BELIEF AND PROPOSITIONS (1957)
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The repudiation of propositions as “obscure entities,” which is prevalent among logicians and philosophers of “nominalistic” persuasion, is frequently justified by pointing out that no agreement seems ever to have been reached about the identity-condition of propositions. And if we cannot specify, so they argue, under what conditions two sentences express the same proposition, then we use the word “proposition” without any clear meaning. Quine, for example, feels far less uneasy about quantification over class-variables than about quantification over attribute-variables and propositional variables, because there is a clear criterion for deciding whether we are dealing with two classes or with only one class referred to by different predicates: two classes are identical if they have the same membership. And such a criterion of identity is alleged to be lacking for intensions.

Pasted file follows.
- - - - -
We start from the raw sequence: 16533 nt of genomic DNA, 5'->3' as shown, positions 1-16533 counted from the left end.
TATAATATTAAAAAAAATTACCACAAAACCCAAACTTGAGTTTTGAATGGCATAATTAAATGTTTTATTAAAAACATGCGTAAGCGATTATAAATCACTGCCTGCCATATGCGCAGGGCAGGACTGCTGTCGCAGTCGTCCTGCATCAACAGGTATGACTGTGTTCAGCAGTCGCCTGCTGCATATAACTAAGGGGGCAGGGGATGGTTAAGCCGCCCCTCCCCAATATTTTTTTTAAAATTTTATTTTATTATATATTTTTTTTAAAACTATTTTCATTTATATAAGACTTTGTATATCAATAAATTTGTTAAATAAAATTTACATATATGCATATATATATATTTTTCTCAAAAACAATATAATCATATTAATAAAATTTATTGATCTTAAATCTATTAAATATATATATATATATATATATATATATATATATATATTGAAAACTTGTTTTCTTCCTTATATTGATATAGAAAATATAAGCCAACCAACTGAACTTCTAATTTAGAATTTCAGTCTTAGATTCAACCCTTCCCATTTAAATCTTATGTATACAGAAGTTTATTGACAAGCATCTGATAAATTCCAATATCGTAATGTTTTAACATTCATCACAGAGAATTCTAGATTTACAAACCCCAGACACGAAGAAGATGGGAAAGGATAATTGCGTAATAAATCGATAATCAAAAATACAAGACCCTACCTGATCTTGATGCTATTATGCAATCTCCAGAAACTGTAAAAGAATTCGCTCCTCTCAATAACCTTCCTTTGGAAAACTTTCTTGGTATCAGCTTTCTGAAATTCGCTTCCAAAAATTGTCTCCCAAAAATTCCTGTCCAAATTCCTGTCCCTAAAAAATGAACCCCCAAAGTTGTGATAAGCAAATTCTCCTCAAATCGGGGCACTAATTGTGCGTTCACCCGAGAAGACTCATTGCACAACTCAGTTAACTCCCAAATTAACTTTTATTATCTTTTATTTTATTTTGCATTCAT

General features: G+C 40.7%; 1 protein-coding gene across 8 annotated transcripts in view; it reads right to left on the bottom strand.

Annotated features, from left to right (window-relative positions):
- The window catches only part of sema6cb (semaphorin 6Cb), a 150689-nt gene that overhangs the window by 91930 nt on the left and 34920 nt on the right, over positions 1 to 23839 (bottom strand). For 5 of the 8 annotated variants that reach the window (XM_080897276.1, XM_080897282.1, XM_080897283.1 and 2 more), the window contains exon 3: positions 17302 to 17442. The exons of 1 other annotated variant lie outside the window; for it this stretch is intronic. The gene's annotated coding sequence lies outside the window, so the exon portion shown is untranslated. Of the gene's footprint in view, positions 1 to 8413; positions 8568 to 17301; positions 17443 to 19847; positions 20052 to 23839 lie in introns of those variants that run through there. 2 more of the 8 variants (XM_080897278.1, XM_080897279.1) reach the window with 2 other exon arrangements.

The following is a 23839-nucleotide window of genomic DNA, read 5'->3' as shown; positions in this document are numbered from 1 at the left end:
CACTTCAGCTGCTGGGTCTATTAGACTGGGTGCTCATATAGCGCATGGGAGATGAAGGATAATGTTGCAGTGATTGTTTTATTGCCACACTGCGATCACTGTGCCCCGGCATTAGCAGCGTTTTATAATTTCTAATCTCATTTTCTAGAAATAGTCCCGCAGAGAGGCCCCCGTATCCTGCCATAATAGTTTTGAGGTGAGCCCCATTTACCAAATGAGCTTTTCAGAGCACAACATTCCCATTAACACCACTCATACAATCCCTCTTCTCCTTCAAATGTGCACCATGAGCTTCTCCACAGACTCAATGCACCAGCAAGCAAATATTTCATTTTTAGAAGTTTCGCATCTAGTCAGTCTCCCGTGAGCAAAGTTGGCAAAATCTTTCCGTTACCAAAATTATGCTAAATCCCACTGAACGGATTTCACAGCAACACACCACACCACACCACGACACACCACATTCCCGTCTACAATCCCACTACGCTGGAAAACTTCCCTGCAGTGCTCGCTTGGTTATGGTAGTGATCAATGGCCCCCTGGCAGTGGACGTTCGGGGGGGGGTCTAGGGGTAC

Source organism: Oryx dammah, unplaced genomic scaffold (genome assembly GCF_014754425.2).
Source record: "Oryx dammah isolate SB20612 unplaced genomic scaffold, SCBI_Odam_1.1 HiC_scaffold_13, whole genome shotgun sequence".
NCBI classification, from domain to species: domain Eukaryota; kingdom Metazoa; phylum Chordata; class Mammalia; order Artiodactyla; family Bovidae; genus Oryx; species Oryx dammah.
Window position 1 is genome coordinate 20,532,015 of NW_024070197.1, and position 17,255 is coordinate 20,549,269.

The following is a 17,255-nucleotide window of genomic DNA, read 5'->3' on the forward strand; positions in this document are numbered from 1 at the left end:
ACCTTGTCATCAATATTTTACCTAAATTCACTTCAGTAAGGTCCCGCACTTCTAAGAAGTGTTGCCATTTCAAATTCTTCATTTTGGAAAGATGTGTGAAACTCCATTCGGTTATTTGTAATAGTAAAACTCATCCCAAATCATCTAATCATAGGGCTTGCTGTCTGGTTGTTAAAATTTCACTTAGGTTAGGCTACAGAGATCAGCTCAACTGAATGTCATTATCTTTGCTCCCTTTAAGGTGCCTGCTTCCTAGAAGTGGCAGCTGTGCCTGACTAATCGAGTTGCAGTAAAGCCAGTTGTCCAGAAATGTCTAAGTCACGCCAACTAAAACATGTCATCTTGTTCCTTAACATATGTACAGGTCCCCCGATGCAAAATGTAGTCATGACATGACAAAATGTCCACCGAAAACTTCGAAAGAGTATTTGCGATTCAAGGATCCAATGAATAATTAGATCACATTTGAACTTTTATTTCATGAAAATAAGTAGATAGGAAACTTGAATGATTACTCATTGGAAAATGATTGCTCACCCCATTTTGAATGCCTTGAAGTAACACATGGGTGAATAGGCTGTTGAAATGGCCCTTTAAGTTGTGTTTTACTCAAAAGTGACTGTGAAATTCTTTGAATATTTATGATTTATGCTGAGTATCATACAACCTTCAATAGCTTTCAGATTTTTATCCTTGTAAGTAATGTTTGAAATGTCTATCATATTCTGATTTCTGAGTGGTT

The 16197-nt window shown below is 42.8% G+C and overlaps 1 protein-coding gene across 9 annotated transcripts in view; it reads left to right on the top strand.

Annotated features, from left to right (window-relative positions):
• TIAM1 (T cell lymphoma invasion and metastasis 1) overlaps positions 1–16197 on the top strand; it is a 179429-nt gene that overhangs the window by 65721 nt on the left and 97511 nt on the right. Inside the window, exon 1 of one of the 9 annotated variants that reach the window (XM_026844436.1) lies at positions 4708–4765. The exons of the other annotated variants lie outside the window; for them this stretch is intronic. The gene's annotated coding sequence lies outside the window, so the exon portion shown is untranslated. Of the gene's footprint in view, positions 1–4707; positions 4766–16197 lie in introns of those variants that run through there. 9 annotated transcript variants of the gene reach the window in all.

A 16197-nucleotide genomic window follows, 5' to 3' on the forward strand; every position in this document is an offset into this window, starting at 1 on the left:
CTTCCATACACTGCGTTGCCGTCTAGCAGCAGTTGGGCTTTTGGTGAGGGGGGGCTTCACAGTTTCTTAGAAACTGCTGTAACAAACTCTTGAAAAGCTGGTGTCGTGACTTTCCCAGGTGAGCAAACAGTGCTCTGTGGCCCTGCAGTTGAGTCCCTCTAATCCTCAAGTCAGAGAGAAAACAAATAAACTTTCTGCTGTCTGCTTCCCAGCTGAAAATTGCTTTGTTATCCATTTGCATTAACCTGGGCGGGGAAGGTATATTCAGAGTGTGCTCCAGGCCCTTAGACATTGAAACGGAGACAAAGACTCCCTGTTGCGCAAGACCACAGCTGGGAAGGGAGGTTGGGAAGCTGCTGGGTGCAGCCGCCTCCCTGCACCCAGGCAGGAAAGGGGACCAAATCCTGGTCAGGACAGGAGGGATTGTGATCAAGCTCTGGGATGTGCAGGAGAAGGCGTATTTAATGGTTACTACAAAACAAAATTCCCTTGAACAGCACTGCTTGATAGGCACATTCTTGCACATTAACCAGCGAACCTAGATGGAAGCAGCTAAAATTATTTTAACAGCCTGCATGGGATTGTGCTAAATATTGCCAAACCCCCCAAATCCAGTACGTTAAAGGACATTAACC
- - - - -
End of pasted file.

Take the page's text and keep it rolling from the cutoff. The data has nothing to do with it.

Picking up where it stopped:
KeywordsModal Logic Male Parent Propositional Attitude Contingent Proposition Ontological Commitment
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